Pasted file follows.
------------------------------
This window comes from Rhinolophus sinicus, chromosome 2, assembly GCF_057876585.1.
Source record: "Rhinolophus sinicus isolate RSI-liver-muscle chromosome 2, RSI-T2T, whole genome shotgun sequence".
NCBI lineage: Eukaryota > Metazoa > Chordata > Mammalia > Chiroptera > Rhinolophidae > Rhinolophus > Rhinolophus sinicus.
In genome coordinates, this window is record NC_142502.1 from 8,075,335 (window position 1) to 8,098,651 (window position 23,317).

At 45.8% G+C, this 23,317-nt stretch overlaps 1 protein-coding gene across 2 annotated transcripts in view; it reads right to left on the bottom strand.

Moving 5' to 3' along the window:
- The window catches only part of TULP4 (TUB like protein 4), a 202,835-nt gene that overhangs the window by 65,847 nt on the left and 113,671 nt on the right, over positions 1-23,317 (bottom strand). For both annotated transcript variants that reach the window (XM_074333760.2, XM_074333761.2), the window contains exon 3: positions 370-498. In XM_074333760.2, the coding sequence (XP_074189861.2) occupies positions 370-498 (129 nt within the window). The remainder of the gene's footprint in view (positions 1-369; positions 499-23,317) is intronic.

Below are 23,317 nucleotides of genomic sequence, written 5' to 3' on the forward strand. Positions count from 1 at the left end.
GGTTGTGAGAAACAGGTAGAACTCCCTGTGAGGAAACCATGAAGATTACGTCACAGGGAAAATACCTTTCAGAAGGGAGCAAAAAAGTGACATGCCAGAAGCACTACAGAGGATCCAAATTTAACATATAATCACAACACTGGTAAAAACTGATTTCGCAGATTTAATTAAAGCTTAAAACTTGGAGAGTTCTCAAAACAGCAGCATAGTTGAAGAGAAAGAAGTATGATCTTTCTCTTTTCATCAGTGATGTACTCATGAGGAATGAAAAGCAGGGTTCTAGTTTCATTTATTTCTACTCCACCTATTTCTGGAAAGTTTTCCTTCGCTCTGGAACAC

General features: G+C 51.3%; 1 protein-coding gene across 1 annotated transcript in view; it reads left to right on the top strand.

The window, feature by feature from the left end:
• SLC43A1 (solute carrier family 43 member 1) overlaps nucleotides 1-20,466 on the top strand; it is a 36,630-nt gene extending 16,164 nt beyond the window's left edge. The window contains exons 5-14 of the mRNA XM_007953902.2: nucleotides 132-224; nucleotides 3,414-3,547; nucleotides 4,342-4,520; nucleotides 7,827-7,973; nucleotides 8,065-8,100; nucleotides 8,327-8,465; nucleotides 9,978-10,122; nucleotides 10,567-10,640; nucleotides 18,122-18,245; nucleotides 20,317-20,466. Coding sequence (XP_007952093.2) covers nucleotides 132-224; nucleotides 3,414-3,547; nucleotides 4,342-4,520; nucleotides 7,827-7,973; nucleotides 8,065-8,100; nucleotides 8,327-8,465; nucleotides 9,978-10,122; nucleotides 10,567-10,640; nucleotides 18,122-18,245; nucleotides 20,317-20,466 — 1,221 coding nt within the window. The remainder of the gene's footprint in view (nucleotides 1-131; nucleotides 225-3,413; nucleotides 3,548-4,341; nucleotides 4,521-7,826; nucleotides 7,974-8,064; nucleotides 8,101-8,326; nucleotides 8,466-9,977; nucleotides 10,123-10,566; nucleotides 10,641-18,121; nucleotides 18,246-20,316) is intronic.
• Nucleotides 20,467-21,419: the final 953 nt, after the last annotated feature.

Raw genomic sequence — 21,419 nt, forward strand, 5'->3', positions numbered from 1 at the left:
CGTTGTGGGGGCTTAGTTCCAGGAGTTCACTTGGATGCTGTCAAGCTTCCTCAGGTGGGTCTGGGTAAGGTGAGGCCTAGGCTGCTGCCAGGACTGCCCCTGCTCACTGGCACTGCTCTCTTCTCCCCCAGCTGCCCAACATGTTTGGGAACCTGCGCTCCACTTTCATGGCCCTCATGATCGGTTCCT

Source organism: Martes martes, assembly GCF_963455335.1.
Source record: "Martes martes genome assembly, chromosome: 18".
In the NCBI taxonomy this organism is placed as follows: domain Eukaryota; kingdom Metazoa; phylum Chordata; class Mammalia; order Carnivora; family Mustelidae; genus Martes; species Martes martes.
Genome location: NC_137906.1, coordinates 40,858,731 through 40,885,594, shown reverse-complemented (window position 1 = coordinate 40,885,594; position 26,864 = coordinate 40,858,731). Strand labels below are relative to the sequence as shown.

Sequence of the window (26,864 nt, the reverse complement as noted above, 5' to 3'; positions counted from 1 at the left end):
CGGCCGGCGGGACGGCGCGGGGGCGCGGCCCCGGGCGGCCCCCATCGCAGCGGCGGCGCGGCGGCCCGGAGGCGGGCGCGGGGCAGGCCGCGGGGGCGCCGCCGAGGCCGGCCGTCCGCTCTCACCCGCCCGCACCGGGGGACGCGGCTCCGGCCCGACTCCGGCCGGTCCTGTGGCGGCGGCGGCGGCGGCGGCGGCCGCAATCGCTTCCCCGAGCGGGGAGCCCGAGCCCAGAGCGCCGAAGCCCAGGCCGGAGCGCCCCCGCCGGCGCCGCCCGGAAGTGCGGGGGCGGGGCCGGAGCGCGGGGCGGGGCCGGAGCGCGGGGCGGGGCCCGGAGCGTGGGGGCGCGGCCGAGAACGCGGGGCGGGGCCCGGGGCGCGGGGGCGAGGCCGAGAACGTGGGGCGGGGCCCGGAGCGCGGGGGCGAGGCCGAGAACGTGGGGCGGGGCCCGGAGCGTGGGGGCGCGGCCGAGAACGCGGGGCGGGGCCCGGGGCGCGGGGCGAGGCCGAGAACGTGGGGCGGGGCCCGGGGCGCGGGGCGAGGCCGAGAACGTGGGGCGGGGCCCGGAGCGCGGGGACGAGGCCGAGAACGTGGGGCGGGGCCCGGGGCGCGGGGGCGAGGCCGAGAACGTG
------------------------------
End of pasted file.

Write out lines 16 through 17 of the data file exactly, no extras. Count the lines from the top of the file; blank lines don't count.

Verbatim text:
Source organism: Martes martes, assembly GCF_963455335.1.
Source record: "Martes martes genome assembly, chromosome: 18".